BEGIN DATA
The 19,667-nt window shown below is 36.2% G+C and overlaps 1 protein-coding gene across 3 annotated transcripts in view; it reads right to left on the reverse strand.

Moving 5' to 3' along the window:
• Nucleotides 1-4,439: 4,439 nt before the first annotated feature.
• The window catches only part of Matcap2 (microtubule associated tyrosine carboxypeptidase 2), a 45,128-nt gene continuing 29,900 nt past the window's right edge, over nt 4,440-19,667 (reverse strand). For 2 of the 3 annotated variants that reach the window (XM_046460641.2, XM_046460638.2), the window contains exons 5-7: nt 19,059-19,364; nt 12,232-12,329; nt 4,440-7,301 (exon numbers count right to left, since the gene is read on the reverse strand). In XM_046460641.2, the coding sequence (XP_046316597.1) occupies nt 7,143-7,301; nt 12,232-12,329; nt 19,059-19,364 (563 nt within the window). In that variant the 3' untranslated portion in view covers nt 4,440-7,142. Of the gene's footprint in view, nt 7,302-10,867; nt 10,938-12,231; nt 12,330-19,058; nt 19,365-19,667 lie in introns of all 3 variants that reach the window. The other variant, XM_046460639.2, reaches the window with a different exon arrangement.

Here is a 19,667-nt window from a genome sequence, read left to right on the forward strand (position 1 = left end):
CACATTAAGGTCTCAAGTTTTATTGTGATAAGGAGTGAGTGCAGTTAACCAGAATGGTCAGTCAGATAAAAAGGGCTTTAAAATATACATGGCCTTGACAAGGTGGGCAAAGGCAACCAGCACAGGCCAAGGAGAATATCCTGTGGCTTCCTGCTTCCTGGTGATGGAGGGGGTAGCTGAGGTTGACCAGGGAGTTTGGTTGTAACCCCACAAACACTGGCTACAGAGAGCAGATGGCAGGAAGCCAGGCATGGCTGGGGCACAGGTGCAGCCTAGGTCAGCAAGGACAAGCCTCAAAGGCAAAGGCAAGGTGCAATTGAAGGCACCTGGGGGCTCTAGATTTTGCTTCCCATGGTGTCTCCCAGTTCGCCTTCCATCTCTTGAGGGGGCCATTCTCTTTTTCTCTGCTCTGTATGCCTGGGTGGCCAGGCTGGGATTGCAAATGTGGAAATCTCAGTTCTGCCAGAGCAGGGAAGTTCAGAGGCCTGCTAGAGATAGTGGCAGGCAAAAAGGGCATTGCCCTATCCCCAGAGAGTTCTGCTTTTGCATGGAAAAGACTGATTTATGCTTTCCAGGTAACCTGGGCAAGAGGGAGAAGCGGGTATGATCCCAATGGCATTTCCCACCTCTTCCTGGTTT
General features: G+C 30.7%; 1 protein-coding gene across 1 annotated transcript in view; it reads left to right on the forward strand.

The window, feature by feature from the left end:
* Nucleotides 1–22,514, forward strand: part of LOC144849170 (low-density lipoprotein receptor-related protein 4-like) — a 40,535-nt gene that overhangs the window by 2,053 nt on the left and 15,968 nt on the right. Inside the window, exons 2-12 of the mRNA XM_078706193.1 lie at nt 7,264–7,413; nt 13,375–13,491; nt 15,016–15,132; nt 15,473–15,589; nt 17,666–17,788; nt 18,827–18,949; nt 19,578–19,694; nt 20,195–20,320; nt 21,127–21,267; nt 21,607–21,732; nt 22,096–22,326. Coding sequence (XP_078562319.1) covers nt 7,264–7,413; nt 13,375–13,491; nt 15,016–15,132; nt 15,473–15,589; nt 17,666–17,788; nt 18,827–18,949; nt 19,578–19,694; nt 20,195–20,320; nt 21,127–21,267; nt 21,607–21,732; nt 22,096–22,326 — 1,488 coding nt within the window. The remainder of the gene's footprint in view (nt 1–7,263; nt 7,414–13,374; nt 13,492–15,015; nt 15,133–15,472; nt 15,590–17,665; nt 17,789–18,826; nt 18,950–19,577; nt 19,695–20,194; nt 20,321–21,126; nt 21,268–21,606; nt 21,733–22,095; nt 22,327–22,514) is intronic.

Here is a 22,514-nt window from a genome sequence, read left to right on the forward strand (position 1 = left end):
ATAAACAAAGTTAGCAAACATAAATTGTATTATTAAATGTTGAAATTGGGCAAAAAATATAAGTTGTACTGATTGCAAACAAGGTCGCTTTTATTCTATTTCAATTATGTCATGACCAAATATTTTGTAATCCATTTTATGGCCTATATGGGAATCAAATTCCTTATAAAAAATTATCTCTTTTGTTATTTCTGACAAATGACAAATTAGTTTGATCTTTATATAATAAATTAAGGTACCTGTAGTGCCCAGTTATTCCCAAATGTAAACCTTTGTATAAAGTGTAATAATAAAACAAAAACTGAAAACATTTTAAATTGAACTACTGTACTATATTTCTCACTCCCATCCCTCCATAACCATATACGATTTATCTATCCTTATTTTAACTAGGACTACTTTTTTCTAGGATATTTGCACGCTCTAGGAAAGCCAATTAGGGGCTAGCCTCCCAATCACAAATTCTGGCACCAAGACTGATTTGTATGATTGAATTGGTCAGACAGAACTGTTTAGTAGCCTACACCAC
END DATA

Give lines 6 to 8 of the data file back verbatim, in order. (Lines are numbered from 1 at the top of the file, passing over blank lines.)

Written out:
CACATTAAGGTCTCAAGTTTTATTGTGATAAGGAGTGAGTGCAGTTAACCAGAATGGTCAGTCAGATAAAAAGGGCTTTAAAATATACATGGCCTTGACAAGGTGGGCAAAGGCAACCAGCACAGGCCAAGGAGAATATCCTGTGGCTTCCTGCTTCCTGGTGATGGAGGGGGTAGCTGAGGTTGACCAGGGAGTTTGGTTGTAACCCCACAAACACTGGCTACAGAGAGCAGATGGCAGGAAGCCAGGCATGGCTGGGGCACAGGTGCAGCCTAGGTCAGCAAGGACAAGCCTCAAAGGCAAAGGCAAGGTGCAATTGAAGGCACCTGGGGGCTCTAGATTTTGCTTCCCATGGTGTCTCCCAGTTCGCCTTCCATCTCTTGAGGGGGCCATTCTCTTTTTCTCTGCTCTGTATGCCTGGGTGGCCAGGCTGGGATTGCAAATGTGGAAATCTCAGTTCTGCCAGAGCAGGGAAGTTCAGAGGCCTGCTAGAGATAGTGGCAGGCAAAAAGGGCATTGCCCTATCCCCAGAGAGTTCTGCTTTTGCATGGAAAAGACTGATTTATGCTTTCCAGGTAACCTGGGCAAGAGGGAGAAGCGGGTATGATCCCAATGGCATTTCCCACCTCTTCCTGGTTT
General features: G+C 30.7%; 1 protein-coding gene across 1 annotated transcript in view; it reads left to right on the forward strand.

The window, feature by feature from the left end: